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Strategy Update

Fear and Euphoria

Against a backdrop of dour headlines, the stock market rallied through the second quarter. It is hard to recall a time when enthusiasm reflected in the stock market contrasted so sharply with news about the economy and the state of the country. Fear turned to optimism, and in some sectors outright euphoria, in a matter of months. An alarming number of current investment anecdotes recall the spring of 2000 and the technology investment bubble. What started as fairly rational buying of the largest tech names has morphed into rampant speculation in companies that mirror or mimic the leading tech companies. Some of the hottest stocks in the current market were not even publicly traded last year, have never produced a product, and perhaps never will.

To better explain the performance of the major market indices, we can divide the stock market, and the economy overall, in two. Companies perceived to be “new economy,” technology-driven enterprises are strongly in favor with investors. Most others, thousands of companies that represent much of the U.S. economy, are either falling in value or gaining very little. Through the second week of July, the Russell 2000 Index, a list of 2000 smaller to medium size companies that typify the U.S. economy, was down 14% on the year. This is not surprising, given that the country is suffering through a recession with tens of millions unemployed. On the other hand, the NASDAQ 100, a much smaller selection of predominantly technology companies, was up 25% on the year. This is in part because its member companies are designed for a stay-at-home and work-at-home world.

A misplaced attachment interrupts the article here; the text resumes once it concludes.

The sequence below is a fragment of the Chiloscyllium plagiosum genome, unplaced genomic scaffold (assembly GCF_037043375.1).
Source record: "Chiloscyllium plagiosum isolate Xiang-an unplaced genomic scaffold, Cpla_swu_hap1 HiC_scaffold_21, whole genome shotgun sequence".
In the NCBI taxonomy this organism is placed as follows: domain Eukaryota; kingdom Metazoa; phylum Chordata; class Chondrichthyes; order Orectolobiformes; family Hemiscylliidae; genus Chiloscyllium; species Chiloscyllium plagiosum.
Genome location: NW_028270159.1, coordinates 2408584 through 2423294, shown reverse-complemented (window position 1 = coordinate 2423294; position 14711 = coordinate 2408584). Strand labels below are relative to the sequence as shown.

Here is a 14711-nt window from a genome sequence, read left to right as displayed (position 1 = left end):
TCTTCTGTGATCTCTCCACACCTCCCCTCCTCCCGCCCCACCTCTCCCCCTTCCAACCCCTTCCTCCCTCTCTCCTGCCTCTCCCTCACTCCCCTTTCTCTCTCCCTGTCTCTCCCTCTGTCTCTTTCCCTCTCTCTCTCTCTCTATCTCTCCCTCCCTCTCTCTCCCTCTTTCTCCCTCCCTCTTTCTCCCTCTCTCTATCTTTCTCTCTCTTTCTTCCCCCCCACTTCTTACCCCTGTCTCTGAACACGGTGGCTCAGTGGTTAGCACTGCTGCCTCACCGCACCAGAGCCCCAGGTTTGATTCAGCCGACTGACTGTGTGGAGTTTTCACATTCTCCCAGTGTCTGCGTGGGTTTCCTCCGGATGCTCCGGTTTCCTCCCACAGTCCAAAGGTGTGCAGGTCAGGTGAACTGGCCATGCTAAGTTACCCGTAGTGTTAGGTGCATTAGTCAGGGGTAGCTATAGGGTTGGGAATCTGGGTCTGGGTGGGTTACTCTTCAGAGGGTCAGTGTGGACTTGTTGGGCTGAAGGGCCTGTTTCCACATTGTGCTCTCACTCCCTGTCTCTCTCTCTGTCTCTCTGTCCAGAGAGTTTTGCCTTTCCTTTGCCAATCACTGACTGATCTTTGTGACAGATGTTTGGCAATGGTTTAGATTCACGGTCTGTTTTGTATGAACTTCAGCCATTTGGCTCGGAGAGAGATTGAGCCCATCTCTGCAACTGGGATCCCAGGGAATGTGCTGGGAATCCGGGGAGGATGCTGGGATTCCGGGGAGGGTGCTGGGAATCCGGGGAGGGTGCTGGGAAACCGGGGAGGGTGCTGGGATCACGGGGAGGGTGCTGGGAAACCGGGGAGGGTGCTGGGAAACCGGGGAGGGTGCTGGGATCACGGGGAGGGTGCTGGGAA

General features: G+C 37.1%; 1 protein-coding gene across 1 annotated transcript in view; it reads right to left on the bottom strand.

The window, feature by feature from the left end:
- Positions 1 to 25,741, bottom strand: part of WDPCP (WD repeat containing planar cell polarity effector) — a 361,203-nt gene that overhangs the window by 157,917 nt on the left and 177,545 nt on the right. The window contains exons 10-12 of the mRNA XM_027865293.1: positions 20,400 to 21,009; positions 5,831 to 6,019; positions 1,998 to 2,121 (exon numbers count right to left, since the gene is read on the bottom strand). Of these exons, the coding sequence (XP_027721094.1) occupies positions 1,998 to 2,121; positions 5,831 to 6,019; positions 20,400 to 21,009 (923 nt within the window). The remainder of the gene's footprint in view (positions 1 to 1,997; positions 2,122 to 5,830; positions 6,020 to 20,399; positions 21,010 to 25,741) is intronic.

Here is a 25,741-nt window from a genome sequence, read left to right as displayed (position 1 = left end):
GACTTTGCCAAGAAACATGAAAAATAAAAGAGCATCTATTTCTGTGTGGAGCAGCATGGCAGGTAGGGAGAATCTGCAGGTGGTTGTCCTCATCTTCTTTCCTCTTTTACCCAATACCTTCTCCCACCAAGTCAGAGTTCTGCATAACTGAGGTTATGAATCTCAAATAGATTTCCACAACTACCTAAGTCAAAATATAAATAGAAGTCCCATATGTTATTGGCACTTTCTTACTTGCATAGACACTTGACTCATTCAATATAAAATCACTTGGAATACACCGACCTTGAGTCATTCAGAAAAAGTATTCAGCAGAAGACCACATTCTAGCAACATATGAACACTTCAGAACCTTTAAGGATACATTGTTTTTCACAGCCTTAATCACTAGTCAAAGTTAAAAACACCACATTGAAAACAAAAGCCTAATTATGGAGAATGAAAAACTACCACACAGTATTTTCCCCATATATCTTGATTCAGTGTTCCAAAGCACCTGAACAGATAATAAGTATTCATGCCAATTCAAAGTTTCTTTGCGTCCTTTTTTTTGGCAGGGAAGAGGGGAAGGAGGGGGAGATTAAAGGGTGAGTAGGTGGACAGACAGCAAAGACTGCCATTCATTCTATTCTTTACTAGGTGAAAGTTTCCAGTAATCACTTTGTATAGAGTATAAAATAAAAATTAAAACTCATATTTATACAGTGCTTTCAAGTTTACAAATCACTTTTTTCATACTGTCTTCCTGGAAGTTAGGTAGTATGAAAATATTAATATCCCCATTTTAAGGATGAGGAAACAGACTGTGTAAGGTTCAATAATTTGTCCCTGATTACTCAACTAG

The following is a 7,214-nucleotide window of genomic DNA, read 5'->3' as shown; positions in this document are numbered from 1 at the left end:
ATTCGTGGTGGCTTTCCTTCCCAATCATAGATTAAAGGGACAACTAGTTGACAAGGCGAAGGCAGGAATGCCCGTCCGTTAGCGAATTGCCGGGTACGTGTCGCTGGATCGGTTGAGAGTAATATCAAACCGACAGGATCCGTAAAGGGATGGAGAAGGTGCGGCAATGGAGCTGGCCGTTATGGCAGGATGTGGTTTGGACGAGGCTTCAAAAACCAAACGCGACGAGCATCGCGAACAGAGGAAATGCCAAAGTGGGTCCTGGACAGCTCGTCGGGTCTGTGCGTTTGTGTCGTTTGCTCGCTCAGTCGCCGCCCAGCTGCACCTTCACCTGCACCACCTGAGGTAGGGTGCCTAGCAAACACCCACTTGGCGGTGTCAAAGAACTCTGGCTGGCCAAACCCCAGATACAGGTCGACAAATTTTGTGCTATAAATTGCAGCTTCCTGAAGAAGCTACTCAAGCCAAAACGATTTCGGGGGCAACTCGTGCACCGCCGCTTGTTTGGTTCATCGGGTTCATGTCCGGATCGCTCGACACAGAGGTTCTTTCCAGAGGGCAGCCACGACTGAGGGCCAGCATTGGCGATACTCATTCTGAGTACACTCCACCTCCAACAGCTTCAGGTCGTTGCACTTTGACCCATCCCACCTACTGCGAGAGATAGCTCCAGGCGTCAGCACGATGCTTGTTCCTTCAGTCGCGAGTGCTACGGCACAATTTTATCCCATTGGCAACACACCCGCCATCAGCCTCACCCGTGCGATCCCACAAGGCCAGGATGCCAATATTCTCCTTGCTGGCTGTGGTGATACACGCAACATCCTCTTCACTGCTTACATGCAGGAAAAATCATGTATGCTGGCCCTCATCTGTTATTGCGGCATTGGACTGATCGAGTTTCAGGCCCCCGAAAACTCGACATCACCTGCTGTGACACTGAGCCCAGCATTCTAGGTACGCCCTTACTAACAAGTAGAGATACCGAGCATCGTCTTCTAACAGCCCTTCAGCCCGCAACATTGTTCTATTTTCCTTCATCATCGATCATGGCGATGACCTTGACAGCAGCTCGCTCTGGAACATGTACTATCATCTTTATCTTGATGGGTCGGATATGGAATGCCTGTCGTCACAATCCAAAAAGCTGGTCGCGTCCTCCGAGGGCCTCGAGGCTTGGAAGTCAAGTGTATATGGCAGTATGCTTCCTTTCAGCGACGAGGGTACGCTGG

The dichotomy in the market has reached extreme proportions. Amazon’s valuation has grown to $1.6 trillion, and is now larger than all other publicly-traded retailers in the country combined (a list that includes Walmart, Target, Best Buy, and dozens of other retailers). While Amazon is thought of as a technology company, the others are seen as simply retailers. Another example is Tesla, which is estimated to produce one half of one percent of cars globally, yet is now the most highly valued car company in the world. Its valuation exceeds the combined value of GM, Ford, Honda, Subaru, VW, Nissan, BMW, and Mercedes. Investors have decided that Tesla is in the “new economy” tech group, while all other auto companies are simply boring auto makers. We admire the technology that has gone into producing Tesla cars, the best electric cars on the market. But we do take issue with the valuation of Tesla stock, which seems to know no bounds. Elon Musk himself said that Tesla stock was overvalued at $750 per share, but that has not stopped traders from pushing the stock to twice that price.

Amazon and Tesla are examples of substantive companies whose valuations have potentially reached an extreme point. Below their ranks are many companies whose shares exhibit an even greater degree of euphoria. Nikola, a company with only a prototype and a stock that began trading in June, reminded investors enough of Tesla that its shares doubled in a few weeks. Another company, Tiziana Life Sciences, has seen its shares rise nearly 600% since March. In the absence of significant news, one might speculate that the reason for this climb is the fortunate ticker symbol TLSA, which is quite similar to Tesla’s TSLA. Perhaps some traders are just entering the wrong symbol in their haste to buy Tesla.